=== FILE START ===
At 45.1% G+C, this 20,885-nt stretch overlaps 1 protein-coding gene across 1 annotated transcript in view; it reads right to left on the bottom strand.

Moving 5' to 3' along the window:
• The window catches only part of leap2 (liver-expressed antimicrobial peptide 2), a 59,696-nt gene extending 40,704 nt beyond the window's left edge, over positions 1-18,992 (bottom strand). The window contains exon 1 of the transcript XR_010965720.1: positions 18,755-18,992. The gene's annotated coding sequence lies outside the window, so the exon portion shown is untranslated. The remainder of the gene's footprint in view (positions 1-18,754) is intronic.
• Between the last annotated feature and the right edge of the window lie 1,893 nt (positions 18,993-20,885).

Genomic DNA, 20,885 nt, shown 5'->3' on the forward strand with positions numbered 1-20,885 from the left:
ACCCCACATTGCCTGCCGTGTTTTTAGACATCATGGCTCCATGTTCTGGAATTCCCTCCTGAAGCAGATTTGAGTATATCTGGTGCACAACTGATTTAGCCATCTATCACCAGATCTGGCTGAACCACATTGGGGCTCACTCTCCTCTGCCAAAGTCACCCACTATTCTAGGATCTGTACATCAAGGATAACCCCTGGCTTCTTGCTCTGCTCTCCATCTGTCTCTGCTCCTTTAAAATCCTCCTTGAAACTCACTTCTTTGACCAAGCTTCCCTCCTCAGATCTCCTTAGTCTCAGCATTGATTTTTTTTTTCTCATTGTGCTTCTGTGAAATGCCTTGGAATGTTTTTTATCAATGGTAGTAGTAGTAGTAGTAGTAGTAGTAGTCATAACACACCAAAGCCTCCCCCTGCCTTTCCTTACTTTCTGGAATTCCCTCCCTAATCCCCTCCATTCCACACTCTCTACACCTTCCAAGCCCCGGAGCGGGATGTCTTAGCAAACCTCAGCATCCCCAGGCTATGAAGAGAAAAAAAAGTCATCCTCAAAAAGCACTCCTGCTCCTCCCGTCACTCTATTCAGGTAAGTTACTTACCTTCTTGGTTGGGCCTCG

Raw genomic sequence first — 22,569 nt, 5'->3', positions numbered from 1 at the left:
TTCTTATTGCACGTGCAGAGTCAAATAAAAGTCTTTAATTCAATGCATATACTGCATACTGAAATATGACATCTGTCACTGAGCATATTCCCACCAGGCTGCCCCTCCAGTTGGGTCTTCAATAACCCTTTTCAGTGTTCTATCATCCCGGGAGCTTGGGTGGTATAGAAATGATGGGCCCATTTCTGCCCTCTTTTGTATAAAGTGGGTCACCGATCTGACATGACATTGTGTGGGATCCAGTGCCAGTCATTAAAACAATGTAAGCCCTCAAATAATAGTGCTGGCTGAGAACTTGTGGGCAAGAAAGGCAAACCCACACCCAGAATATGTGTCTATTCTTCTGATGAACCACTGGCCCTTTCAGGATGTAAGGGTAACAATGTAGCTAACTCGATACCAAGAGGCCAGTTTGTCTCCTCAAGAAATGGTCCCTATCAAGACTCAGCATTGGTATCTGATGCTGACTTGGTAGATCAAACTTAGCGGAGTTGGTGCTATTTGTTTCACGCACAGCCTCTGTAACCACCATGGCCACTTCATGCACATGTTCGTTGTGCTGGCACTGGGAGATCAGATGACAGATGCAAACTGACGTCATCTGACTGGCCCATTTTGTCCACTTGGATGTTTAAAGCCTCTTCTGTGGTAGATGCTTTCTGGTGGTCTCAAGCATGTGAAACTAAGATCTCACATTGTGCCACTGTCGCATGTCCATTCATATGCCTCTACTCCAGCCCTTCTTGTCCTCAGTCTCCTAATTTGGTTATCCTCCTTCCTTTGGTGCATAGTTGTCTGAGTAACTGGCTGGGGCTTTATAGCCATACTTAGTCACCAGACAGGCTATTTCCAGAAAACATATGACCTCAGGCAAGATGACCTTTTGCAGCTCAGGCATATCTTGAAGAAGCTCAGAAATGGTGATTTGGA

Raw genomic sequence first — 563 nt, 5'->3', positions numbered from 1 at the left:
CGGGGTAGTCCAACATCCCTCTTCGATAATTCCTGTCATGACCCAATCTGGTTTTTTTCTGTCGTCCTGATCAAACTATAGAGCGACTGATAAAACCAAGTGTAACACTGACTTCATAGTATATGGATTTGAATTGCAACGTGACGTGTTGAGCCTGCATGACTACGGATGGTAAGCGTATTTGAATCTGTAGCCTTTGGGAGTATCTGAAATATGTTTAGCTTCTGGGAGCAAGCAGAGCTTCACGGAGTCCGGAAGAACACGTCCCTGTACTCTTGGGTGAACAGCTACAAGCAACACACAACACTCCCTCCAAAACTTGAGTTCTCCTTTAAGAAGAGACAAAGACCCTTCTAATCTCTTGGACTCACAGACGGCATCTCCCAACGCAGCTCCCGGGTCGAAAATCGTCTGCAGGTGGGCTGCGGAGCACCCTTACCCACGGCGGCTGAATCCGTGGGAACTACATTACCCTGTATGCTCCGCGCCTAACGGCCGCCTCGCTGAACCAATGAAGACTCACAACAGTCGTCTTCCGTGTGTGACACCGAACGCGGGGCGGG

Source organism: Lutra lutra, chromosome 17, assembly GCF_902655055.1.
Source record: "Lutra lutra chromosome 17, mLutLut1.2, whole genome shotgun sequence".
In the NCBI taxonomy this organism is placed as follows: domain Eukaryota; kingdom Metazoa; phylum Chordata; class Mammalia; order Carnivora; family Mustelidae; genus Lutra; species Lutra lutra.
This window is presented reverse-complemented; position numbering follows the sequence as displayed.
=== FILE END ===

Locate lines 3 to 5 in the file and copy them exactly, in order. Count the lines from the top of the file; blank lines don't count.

• The window catches only part of leap2 (liver-expressed antimicrobial peptide 2), a 59,696-nt gene extending 40,704 nt beyond the window's left edge, over positions 1-18,992 (bottom strand). The window contains exon 1 of the transcript XR_010965720.1: positions 18,755-18,992. The gene's annotated coding sequence lies outside the window, so the exon portion shown is untranslated. The remainder of the gene's footprint in view (positions 1-18,754) is intronic.
• Between the last annotated feature and the right edge of the window lie 1,893 nt (positions 18,993-20,885).

Genomic DNA, 20,885 nt, shown 5'->3' on the forward strand with positions numbered 1-20,885 from the left: